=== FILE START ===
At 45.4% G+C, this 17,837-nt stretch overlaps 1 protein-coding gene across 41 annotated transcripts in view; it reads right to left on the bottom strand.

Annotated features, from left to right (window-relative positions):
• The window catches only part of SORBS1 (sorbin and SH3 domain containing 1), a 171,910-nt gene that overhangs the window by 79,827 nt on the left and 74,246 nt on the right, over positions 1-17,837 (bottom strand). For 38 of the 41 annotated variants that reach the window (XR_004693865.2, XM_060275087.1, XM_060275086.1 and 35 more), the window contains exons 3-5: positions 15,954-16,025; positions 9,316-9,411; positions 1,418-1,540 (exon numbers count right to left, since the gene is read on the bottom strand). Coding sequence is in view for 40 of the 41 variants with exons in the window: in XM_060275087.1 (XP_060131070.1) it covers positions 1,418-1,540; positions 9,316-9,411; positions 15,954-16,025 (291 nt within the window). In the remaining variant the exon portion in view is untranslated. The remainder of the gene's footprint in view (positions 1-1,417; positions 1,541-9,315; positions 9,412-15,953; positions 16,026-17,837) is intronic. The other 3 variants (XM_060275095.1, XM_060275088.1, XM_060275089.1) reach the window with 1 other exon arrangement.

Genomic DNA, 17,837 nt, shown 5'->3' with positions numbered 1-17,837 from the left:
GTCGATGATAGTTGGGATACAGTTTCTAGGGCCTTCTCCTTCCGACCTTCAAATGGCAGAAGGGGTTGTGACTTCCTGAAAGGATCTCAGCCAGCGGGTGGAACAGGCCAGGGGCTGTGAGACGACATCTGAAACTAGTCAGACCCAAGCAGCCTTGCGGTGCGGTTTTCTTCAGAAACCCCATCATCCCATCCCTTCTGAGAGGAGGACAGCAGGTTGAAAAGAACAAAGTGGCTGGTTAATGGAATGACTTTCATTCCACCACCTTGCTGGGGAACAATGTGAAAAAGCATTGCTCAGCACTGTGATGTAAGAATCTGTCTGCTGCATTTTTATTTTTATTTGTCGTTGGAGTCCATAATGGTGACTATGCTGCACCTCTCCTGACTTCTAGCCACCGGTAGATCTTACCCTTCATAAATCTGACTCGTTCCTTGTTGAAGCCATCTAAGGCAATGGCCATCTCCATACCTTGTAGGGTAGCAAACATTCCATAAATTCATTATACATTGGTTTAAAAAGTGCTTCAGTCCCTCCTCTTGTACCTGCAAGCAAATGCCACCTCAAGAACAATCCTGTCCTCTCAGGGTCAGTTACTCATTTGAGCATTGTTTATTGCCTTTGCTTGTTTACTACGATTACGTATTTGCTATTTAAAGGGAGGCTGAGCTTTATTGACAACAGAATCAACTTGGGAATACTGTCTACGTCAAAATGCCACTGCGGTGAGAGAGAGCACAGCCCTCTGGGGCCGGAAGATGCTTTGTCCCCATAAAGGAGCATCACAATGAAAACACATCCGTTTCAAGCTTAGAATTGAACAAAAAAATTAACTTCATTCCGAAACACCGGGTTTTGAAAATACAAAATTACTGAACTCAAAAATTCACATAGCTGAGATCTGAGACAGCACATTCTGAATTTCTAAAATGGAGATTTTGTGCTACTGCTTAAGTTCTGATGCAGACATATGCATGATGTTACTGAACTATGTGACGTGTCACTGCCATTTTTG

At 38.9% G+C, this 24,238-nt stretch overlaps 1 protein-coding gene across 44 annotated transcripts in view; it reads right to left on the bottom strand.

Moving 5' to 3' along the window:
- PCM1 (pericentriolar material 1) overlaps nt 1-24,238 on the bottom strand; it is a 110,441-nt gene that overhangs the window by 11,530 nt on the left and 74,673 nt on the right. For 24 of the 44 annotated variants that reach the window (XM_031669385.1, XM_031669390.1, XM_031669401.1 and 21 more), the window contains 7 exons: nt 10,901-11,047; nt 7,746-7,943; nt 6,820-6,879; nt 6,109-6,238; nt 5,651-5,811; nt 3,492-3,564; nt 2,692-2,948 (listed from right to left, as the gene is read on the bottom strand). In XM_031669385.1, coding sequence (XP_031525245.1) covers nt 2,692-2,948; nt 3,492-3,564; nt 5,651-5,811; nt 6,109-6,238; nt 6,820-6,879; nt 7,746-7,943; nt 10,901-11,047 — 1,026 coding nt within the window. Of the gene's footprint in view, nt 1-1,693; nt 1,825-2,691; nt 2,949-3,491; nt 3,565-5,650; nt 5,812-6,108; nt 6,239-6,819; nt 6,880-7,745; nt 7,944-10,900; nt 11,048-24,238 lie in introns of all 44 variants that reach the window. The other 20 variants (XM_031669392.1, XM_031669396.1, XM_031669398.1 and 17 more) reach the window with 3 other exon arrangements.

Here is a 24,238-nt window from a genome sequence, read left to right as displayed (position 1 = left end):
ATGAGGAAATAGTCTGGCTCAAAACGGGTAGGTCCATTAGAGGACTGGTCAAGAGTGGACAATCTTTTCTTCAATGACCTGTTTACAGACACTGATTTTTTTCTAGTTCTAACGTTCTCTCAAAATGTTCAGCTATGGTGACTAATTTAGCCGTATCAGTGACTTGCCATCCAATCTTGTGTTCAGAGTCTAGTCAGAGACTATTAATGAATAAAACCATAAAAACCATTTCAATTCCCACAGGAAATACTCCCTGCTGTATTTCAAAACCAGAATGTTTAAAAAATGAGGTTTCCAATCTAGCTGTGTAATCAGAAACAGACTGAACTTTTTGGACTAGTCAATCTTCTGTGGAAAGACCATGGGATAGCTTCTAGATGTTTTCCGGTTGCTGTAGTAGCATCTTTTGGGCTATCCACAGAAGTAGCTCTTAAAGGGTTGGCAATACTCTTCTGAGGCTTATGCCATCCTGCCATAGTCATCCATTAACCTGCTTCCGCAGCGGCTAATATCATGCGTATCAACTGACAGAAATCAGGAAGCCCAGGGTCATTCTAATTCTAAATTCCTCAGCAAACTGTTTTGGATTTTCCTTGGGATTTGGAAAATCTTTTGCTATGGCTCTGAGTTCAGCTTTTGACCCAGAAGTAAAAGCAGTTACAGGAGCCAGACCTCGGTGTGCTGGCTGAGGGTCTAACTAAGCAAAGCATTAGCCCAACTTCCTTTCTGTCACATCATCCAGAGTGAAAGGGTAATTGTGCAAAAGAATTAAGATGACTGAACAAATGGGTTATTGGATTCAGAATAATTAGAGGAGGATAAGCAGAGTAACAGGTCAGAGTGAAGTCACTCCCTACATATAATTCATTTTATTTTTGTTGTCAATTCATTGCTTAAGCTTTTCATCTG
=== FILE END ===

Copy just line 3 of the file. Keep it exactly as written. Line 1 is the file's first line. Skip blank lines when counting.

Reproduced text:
• The window catches only part of SORBS1 (sorbin and SH3 domain containing 1), a 171,910-nt gene that overhangs the window by 79,827 nt on the left and 74,246 nt on the right, over positions 1-17,837 (bottom strand). For 38 of the 41 annotated variants that reach the window (XR_004693865.2, XM_060275087.1, XM_060275086.1 and 35 more), the window contains exons 3-5: positions 15,954-16,025; positions 9,316-9,411; positions 1,418-1,540 (exon numbers count right to left, since the gene is read on the bottom strand). Coding sequence is in view for 40 of the 41 variants with exons in the window: in XM_060275087.1 (XP_060131070.1) it covers positions 1,418-1,540; positions 9,316-9,411; positions 15,954-16,025 (291 nt within the window). In the remaining variant the exon portion in view is untranslated. The remainder of the gene's footprint in view (positions 1-1,417; positions 1,541-9,315; positions 9,412-15,953; positions 16,026-17,837) is intronic. The other 3 variants (XM_060275095.1, XM_060275088.1, XM_060275089.1) reach the window with 1 other exon arrangement.